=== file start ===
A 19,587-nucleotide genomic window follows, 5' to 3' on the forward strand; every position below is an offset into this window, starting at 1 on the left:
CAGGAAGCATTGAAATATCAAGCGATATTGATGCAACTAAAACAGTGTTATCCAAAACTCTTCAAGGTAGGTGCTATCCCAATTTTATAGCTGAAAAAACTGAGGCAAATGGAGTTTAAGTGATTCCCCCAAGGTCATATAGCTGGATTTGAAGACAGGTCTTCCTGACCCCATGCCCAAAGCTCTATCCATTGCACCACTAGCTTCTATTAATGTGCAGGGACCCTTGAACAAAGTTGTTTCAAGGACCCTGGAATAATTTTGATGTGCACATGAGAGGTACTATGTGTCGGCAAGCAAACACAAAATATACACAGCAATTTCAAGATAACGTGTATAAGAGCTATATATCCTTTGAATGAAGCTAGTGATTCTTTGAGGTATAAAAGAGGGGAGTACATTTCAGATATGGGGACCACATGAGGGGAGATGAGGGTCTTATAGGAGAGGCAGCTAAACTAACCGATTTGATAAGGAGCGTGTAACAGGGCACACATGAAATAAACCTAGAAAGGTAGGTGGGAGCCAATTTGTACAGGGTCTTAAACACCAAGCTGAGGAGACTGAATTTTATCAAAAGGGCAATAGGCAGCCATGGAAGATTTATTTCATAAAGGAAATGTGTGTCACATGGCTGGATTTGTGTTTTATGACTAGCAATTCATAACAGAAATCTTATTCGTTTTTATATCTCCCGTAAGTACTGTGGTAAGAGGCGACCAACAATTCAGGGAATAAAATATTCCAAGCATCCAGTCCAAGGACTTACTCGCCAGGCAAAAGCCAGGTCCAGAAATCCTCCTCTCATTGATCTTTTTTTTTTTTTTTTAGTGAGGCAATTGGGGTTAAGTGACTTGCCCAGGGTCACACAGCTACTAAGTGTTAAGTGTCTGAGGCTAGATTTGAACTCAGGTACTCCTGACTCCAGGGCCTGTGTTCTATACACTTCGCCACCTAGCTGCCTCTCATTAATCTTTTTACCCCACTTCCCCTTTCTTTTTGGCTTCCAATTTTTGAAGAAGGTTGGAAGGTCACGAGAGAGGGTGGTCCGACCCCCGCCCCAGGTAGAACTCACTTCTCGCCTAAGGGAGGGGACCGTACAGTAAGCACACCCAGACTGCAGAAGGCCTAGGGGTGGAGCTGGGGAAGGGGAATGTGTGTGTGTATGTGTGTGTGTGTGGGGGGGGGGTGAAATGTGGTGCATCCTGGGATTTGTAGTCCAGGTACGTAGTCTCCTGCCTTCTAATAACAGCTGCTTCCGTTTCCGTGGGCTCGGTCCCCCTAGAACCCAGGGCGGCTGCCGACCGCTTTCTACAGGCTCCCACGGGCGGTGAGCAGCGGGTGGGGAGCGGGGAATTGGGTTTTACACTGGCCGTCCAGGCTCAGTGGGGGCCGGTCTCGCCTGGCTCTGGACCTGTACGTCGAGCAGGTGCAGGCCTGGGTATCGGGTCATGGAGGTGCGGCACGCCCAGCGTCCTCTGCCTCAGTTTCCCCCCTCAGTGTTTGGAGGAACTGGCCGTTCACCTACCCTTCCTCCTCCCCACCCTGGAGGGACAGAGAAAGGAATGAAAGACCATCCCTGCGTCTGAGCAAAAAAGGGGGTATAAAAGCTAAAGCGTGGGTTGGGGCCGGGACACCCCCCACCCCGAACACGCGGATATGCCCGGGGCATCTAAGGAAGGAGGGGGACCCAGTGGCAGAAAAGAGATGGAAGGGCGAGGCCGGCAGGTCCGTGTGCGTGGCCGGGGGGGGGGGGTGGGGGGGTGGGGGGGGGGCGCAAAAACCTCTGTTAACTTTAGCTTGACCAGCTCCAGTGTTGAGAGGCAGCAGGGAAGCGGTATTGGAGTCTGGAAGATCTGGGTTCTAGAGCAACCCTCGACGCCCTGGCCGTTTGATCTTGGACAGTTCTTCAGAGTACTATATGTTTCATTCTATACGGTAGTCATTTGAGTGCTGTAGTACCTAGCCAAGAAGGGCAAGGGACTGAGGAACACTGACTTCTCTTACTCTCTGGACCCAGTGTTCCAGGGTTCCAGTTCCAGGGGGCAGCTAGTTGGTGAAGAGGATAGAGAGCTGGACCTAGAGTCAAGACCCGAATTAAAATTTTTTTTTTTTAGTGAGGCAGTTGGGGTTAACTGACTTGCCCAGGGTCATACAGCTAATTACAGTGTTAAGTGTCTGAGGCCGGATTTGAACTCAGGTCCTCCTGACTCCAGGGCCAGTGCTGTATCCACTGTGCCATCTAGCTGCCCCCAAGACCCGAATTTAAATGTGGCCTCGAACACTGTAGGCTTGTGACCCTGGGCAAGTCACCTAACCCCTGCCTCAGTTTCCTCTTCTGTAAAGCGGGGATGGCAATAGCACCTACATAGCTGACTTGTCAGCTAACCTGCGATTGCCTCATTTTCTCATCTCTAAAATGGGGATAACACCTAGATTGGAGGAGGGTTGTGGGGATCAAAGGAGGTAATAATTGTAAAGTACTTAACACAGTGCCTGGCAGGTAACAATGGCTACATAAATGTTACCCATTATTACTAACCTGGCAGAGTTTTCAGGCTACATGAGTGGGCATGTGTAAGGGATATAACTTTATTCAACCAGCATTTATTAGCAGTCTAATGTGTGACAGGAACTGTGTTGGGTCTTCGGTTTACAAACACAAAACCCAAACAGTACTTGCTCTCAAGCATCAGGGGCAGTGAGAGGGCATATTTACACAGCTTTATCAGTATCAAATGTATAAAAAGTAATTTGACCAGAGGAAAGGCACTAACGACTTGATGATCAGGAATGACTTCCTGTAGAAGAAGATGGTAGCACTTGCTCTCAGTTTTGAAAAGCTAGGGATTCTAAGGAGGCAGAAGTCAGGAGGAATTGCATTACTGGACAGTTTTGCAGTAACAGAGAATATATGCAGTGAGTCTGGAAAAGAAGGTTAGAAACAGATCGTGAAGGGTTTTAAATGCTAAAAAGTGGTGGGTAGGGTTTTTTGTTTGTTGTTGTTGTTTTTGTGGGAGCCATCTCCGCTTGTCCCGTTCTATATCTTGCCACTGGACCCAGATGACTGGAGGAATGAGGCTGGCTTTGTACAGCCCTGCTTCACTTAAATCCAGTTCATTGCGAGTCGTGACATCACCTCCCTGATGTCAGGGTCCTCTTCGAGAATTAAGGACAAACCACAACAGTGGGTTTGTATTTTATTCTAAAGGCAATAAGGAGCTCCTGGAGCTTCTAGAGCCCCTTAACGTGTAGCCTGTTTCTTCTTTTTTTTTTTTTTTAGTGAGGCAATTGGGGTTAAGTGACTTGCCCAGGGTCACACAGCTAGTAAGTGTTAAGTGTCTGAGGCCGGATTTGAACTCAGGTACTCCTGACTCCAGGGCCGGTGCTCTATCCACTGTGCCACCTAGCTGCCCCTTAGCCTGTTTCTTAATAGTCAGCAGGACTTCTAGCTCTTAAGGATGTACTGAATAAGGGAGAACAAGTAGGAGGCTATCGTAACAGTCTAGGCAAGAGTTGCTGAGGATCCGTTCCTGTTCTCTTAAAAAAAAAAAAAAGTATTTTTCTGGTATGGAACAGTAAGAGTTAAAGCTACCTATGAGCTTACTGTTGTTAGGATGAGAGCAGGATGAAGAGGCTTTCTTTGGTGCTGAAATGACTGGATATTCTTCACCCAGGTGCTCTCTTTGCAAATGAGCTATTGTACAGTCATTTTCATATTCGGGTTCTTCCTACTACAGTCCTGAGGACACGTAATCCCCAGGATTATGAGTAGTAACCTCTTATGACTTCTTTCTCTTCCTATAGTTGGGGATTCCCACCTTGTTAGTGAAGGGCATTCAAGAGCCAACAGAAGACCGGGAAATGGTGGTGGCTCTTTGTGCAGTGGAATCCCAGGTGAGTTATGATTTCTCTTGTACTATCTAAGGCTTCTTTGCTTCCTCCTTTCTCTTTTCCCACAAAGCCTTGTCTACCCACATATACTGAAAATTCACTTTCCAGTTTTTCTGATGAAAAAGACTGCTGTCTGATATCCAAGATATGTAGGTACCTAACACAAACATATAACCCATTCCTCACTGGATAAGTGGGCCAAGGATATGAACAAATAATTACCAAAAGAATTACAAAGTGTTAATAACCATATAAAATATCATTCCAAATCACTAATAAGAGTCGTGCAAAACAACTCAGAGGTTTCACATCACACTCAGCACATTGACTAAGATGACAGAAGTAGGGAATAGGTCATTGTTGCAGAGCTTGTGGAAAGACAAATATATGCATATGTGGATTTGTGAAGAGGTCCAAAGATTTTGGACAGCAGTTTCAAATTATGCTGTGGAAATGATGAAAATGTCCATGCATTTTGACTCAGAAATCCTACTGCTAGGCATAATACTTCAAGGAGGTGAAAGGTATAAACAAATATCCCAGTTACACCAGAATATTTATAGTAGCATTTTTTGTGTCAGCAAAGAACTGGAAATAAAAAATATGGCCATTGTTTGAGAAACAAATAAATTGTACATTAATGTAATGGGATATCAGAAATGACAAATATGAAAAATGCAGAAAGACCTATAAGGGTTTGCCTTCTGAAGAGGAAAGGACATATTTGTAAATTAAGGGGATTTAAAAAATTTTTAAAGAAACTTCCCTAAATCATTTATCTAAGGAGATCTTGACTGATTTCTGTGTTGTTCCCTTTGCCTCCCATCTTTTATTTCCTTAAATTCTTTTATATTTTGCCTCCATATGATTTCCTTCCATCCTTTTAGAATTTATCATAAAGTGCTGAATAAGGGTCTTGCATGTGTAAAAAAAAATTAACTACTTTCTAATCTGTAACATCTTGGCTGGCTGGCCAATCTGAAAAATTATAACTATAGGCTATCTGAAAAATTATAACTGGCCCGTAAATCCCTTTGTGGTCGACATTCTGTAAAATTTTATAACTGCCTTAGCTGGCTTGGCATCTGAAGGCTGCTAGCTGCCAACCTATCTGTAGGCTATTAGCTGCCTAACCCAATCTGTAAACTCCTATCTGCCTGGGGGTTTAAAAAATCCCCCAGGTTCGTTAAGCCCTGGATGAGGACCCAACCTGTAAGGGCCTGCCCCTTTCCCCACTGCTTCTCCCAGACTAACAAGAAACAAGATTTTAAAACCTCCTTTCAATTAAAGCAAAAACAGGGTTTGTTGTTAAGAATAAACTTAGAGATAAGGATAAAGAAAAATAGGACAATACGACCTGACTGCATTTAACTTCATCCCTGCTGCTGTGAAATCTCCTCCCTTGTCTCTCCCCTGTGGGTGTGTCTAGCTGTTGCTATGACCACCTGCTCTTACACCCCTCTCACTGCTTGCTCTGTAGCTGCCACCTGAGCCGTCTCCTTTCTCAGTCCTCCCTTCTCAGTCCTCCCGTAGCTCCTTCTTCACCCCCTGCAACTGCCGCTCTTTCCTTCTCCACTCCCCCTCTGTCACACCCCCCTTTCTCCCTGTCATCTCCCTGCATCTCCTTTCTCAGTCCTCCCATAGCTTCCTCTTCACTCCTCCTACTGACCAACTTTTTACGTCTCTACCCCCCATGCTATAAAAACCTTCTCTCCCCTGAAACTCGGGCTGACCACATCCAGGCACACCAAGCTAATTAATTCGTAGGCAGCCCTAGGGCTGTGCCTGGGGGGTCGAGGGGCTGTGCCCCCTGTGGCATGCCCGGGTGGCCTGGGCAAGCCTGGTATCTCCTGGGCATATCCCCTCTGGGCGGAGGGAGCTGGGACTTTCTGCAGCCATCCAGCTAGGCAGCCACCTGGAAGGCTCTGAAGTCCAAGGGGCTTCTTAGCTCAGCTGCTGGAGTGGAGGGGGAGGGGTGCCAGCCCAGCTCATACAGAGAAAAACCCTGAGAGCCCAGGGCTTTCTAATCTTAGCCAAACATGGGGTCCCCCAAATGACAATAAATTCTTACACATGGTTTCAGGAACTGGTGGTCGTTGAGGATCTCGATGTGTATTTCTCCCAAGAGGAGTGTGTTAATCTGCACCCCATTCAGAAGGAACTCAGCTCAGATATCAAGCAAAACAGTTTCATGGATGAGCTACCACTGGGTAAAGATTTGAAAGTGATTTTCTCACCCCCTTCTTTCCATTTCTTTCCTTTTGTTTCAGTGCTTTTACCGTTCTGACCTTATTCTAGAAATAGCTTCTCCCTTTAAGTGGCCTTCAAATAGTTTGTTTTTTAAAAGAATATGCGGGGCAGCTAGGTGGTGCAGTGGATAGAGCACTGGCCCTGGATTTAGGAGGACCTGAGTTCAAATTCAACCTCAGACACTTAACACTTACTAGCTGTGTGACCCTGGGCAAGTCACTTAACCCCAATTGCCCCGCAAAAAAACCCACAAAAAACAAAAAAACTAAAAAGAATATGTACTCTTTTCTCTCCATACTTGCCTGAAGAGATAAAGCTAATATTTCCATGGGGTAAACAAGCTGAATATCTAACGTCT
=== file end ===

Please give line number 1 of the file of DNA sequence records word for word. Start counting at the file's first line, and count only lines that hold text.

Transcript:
A 19,587-nucleotide genomic window follows, 5' to 3' on the forward strand; every position below is an offset into this window, starting at 1 on the left: